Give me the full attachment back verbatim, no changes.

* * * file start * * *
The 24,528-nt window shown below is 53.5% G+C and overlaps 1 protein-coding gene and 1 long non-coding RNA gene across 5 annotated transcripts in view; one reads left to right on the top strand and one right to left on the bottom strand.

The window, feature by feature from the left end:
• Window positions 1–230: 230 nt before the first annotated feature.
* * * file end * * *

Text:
The 24,528-nt window shown below is 53.5% G+C and overlaps 1 protein-coding gene and 1 long non-coding RNA gene across 5 annotated transcripts in view; one reads left to right on the top strand and one right to left on the bottom strand.

The window, feature by feature from the left end:
• Window positions 1–230: 230 nt before the first annotated feature.